And Springfield could use it soon. A stroll down the picture-book main street reveals a bargain-hunter's paradise where most shop windows feature banners blaring storewide discounts of 25, 50, even 75 percent. ''The retail establishment is in a depression,'' notes Mr. Madriand. Indeed, business in some places has slumped to half its 1981 levels.
Even those who haven't been affected by the misfortunes of the machine-tool industry and the retail establishments are groaning under the weight of the stiffest property taxes in Vermont, and perhaps in New England.
''I keep hearing that half a loaf is better than no loaf,'' says Emmet Gavin, the business agent for UE Local 218, Spring-field's bargaining unit. ''But I just don't know.''
Most others do, however. The union membership forced a vote on Jones's plan - after the union leadership rejected its consideration - and passed it by a 2-to- 1 margin.
''Machine tools are this town,'' insists Raymond Streeter, who joined Jones & Lamson as a teen-age apprentice in 1926 and stayed on until his retirement 50 years later. About 25 percent of the people in Springfield are actually employed by one of several machine-tool manufacturers in the area, and the rest are indirectly affected by the industry's fortunes.
It's been that way as long as anyone here can remember. Richard Jones and Silas Lamson came here in 1888 to start their company and manufacture their newfangled turret lathe. By the 1930s, there were more than 50 companies making one or another type of machine-tool device in several nearby towns. Most of them could trace their lineage directly to Springfield and J&L - ''the Cadillac of the industry,'' as one worker of 31 years puts it. And ever since, Springfield has been the core of a cluster of towns comprising the machine-tool industry's ''Precision Valley.''
Many of the tools that enabled the automotive and aircraft industries to grow were made here. As those industries prospered, so did those in Precision Valley. Inventor-entrepreneurs at the helms of these companies became institutions in towns like Springfield, and often these business leaders had the last say on civic matters.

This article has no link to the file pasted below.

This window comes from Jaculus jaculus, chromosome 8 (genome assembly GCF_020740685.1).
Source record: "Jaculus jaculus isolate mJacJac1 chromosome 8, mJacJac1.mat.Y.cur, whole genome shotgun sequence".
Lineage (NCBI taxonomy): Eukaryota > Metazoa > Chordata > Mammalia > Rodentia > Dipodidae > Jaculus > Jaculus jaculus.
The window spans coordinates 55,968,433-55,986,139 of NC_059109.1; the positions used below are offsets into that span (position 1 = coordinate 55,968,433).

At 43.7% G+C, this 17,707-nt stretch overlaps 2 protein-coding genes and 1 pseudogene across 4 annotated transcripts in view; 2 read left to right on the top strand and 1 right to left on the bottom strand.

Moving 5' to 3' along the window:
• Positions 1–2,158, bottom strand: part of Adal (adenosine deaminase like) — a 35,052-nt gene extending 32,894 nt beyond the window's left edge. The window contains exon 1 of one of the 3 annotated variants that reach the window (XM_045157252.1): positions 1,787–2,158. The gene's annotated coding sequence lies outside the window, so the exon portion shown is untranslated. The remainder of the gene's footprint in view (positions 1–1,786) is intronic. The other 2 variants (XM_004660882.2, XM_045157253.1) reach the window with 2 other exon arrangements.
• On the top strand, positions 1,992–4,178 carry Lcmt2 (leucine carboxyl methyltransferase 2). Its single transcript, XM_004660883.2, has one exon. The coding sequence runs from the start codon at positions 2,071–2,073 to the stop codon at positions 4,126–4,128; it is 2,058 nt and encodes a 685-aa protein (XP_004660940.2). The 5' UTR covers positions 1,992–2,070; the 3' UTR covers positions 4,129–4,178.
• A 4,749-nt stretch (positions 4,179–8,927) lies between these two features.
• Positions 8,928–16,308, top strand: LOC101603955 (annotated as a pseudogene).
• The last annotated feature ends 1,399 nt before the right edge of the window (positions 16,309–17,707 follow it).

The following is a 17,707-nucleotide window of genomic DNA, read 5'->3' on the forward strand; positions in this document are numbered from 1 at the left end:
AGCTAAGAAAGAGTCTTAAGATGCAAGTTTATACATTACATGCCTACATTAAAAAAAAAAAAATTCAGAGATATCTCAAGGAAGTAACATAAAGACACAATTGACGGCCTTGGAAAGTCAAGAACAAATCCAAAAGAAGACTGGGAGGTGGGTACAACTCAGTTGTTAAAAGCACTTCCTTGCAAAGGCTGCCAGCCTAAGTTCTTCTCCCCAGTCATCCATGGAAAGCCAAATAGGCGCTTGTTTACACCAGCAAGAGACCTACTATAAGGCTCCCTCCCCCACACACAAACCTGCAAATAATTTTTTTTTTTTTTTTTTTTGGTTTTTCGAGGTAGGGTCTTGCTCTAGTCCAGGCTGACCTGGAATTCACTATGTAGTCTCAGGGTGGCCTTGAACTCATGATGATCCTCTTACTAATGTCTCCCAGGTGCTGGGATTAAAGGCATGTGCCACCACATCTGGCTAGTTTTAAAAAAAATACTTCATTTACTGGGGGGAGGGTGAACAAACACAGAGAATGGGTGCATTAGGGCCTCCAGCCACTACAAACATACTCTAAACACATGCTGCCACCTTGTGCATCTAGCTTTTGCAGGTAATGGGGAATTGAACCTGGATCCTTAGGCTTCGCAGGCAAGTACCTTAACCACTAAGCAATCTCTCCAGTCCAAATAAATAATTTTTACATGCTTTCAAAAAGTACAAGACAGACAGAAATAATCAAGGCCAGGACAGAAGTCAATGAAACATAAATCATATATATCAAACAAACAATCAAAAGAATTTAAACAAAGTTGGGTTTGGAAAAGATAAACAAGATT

''We didn't have fluoride in this town water for years - you know why?'' Mr. Madriand asks rhetorically. ''Because Ted Miller, the guy who started Fellows Gear Shaper Company, didn't like the idea of it.''
Eventually, however, crusty pioneers like Ted Miller left the picture and the companies became attractive targets for conglomerate takeover. After Textron purchased J&L, other takeovers soon followed. Today, only a handful of the machine-tool manufacturers in Precision Valley are locally owned.
Textron's aquisition of J&L was received with genuine, if reserved, enthusiasm. The product line was aging at the time. More innovative companies had been nibbling at J&L's loyal customer base for years. Some were sorry to see the enterprise fall out of local hands, but most thought a fresh infusion of capital and some new ideas were just what J&L needed. ''We knew it was the best thing at the time,'' says Dorothy Grover, a 33-year vereran at J&L. ''They brought money and ideas.''
Indeed, Textron whipped things into shape. They directed J&L to develop a line of computer-controlled lathes that soon became the industry standard. Sales exploded. J&L sold $84 million worth of the lathes in 1980.
Then the bottom fell out of the machine-tool market. The '82 recession squashed heavy industry's demand for the sorts of machines J&L produces. At the same time, cheap but sophisticated Japanese lathes - capable of performing tasks previously the exclusive domain of J&L's big, custom-built machines - were flooding the market. Sales plummeted.
Last year, J&L in Springfield managed to move only about $18 million worth of lathes off the showroom floor. And from a 1980 high of more than 1,200, employment at the J&L plant in Springfield sank to its current level of less than 250. ''It's been a two-front battle,'' says J&L's Schwartz.
Some relief is in sight, though. Imports, particularly from Japan, are still battering away at US products. But the economy is recovering, so the market pie is getting a bit bigger. General Motors Corporation has put in a major order for J&L lathes - but only if Textron still owns the company that makes them. Otherwise, GM has said it will look elsewhere.
Such threats don't fluster the Springfield investors. ''We need to do R&D (research and development) to make our products competitive, and we know it,'' says John Hubbard, a likely candidate for president of the new company. ''We're going into this clear-eyed and are prepared to make a genuine go of it.''